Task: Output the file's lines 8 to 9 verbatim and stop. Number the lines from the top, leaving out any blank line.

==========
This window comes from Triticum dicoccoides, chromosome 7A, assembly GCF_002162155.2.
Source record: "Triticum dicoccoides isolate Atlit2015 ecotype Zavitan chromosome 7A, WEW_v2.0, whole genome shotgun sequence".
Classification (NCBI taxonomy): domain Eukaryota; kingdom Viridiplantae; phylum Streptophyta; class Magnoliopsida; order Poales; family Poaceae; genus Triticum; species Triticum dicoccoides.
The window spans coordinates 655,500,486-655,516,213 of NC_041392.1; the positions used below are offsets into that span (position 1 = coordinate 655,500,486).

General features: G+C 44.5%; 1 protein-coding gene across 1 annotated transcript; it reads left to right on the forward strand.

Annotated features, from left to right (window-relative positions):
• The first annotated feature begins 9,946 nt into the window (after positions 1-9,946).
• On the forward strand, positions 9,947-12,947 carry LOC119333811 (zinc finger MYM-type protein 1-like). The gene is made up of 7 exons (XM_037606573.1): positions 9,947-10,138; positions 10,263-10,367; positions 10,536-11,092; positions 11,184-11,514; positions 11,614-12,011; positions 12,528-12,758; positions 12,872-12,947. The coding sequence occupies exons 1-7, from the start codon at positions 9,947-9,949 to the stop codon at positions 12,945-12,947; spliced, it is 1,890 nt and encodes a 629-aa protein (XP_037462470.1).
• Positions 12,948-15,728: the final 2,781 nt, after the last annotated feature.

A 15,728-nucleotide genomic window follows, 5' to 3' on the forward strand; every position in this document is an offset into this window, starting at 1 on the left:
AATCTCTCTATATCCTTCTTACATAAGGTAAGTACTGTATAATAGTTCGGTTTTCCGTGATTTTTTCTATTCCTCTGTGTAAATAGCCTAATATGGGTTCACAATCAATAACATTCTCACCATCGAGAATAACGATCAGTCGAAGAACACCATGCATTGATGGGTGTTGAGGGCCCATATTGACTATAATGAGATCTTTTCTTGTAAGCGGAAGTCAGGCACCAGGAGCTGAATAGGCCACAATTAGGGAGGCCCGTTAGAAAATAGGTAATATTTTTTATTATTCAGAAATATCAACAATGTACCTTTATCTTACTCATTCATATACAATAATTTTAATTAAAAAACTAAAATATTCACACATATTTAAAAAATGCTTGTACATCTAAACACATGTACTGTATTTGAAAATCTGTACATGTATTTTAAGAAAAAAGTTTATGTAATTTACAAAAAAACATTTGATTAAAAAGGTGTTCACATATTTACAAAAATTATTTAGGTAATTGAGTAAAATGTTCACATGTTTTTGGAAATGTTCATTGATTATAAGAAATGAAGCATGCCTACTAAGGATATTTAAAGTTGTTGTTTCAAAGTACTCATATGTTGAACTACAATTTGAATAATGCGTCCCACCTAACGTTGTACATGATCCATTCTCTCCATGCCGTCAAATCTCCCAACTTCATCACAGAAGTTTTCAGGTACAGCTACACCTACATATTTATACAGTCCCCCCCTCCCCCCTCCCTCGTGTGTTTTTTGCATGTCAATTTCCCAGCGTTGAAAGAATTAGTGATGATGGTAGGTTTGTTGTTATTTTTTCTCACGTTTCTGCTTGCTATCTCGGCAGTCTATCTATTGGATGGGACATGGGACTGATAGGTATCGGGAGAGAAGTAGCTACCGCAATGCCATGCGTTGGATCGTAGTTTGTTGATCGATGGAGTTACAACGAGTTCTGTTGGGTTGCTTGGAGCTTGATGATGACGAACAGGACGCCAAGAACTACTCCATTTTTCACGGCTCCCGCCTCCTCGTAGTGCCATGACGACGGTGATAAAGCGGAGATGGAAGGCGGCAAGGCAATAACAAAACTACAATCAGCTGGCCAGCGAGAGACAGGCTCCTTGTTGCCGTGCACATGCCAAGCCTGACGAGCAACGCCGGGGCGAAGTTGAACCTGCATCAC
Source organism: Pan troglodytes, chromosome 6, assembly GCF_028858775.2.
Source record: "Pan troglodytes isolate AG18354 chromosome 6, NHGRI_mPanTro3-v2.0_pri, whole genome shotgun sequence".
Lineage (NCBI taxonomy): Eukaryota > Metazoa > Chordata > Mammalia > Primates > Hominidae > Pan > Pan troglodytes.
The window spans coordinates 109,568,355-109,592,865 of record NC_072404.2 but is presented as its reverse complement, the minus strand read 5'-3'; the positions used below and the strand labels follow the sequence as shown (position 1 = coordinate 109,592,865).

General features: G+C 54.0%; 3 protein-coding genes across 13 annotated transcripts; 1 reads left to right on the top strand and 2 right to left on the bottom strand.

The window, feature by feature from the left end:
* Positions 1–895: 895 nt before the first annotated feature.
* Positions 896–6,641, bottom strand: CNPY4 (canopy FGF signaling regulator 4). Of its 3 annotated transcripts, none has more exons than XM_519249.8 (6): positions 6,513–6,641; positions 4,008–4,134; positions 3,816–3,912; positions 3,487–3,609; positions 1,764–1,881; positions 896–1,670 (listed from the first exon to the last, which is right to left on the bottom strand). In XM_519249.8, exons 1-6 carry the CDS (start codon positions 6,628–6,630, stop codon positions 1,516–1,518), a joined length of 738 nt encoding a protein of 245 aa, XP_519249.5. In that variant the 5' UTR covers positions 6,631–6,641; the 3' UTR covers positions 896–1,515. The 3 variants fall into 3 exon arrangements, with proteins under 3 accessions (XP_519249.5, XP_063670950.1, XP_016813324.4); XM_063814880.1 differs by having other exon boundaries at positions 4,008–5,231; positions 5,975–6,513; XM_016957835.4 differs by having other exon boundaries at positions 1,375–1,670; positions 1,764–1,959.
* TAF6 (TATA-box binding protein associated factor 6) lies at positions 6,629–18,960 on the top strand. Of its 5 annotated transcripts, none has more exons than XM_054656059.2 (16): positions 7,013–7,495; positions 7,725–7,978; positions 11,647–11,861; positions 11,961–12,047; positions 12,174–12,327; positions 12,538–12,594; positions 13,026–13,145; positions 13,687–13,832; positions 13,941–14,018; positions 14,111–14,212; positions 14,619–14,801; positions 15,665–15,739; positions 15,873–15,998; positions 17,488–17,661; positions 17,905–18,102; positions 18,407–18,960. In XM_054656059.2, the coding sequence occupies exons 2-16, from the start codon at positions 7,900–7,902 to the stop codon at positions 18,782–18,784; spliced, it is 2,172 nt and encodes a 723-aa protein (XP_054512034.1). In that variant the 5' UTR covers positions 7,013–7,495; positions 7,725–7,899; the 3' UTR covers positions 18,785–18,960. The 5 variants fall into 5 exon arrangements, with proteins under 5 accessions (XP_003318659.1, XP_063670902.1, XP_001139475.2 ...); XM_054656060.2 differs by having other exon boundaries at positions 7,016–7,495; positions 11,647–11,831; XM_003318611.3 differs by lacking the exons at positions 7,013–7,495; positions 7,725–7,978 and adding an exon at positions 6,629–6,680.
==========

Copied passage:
• On the forward strand, positions 9,947-12,947 carry LOC119333811 (zinc finger MYM-type protein 1-like). The gene is made up of 7 exons (XM_037606573.1): positions 9,947-10,138; positions 10,263-10,367; positions 10,536-11,092; positions 11,184-11,514; positions 11,614-12,011; positions 12,528-12,758; positions 12,872-12,947. The coding sequence occupies exons 1-7, from the start codon at positions 9,947-9,949 to the stop codon at positions 12,945-12,947; spliced, it is 1,890 nt and encodes a 629-aa protein (XP_037462470.1).
• Positions 12,948-15,728: the final 2,781 nt, after the last annotated feature.